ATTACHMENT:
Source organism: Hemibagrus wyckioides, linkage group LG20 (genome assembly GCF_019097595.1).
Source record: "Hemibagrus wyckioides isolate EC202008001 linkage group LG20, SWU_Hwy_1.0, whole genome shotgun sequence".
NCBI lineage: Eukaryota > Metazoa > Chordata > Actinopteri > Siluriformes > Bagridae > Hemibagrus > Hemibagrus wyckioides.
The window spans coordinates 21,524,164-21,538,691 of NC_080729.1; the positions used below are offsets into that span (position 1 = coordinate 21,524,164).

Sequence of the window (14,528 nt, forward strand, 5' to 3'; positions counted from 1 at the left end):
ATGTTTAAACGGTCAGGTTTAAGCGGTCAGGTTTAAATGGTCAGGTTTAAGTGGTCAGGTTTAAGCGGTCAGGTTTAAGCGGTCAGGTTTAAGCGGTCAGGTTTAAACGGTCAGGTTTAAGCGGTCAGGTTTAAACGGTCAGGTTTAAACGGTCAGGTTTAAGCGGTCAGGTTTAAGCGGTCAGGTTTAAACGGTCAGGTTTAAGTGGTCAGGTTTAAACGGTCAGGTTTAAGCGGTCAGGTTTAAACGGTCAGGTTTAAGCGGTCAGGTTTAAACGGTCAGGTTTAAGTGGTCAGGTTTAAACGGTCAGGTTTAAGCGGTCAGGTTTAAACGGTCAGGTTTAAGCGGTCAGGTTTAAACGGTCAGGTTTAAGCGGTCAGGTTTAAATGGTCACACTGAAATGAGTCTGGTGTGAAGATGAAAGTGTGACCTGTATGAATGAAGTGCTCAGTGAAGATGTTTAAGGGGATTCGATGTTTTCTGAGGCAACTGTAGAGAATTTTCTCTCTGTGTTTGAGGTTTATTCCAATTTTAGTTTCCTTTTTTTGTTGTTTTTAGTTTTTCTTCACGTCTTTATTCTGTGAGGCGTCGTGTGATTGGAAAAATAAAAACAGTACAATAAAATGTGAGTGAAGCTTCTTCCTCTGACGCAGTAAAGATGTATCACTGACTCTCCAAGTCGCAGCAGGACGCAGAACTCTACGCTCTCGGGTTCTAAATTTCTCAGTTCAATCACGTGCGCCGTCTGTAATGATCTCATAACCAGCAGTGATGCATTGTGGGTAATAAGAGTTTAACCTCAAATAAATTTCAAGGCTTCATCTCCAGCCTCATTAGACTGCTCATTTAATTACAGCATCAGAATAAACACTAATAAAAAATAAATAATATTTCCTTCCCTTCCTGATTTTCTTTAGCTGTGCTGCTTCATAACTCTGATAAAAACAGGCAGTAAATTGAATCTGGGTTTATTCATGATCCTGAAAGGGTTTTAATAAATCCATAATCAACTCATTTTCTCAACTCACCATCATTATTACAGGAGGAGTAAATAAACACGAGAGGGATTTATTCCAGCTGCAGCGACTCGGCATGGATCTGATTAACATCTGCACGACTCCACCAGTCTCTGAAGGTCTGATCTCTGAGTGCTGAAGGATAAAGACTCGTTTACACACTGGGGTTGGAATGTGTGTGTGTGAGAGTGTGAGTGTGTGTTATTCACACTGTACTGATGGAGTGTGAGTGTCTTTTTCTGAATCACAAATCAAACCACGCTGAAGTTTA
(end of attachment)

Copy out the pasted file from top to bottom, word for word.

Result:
Source organism: Hemibagrus wyckioides, linkage group LG20 (genome assembly GCF_019097595.1).
Source record: "Hemibagrus wyckioides isolate EC202008001 linkage group LG20, SWU_Hwy_1.0, whole genome shotgun sequence".
NCBI lineage: Eukaryota > Metazoa > Chordata > Actinopteri > Siluriformes > Bagridae > Hemibagrus > Hemibagrus wyckioides.
The window spans coordinates 21,524,164-21,538,691 of NC_080729.1; the positions used below are offsets into that span (position 1 = coordinate 21,524,164).

Sequence of the window (14,528 nt, forward strand, 5' to 3'; positions counted from 1 at the left end):
ATGTTTAAACGGTCAGGTTTAAGCGGTCAGGTTTAAATGGTCAGGTTTAAGTGGTCAGGTTTAAGCGGTCAGGTTTAAGCGGTCAGGTTTAAGCGGTCAGGTTTAAACGGTCAGGTTTAAGCGGTCAGGTTTAAACGGTCAGGTTTAAACGGTCAGGTTTAAGCGGTCAGGTTTAAGCGGTCAGGTTTAAACGGTCAGGTTTAAGTGGTCAGGTTTAAACGGTCAGGTTTAAGCGGTCAGGTTTAAACGGTCAGGTTTAAGCGGTCAGGTTTAAACGGTCAGGTTTAAGTGGTCAGGTTTAAACGGTCAGGTTTAAGCGGTCAGGTTTAAACGGTCAGGTTTAAGCGGTCAGGTTTAAACGGTCAGGTTTAAGCGGTCAGGTTTAAATGGTCACACTGAAATGAGTCTGGTGTGAAGATGAAAGTGTGACCTGTATGAATGAAGTGCTCAGTGAAGATGTTTAAGGGGATTCGATGTTTTCTGAGGCAACTGTAGAGAATTTTCTCTCTGTGTTTGAGGTTTATTCCAATTTTAGTTTCCTTTTTTTGTTGTTTTTAGTTTTTCTTCACGTCTTTATTCTGTGAGGCGTCGTGTGATTGGAAAAATAAAAACAGTACAATAAAATGTGAGTGAAGCTTCTTCCTCTGACGCAGTAAAGATGTATCACTGACTCTCCAAGTCGCAGCAGGACGCAGAACTCTACGCTCTCGGGTTCTAAATTTCTCAGTTCAATCACGTGCGCCGTCTGTAATGATCTCATAACCAGCAGTGATGCATTGTGGGTAATAAGAGTTTAACCTCAAATAAATTTCAAGGCTTCATCTCCAGCCTCATTAGACTGCTCATTTAATTACAGCATCAGAATAAACACTAATAAAAAATAAATAATATTTCCTTCCCTTCCTGATTTTCTTTAGCTGTGCTGCTTCATAACTCTGATAAAAACAGGCAGTAAATTGAATCTGGGTTTATTCATGATCCTGAAAGGGTTTTAATAAATCCATAATCAACTCATTTTCTCAACTCACCATCATTATTACAGGAGGAGTAAATAAACACGAGAGGGATTTATTCCAGCTGCAGCGACTCGGCATGGATCTGATTAACATCTGCACGACTCCACCAGTCTCTGAAGGTCTGATCTCTGAGTGCTGAAGGATAAAGACTCGTTTACACACTGGGGTTGGAATGTGTGTGTGTGAGAGTGTGAGTGTGTGTTATTCACACTGTACTGATGGAGTGTGAGTGTCTTTTTCTGAATCACAAATCAAACCACGCTGAAGTTTA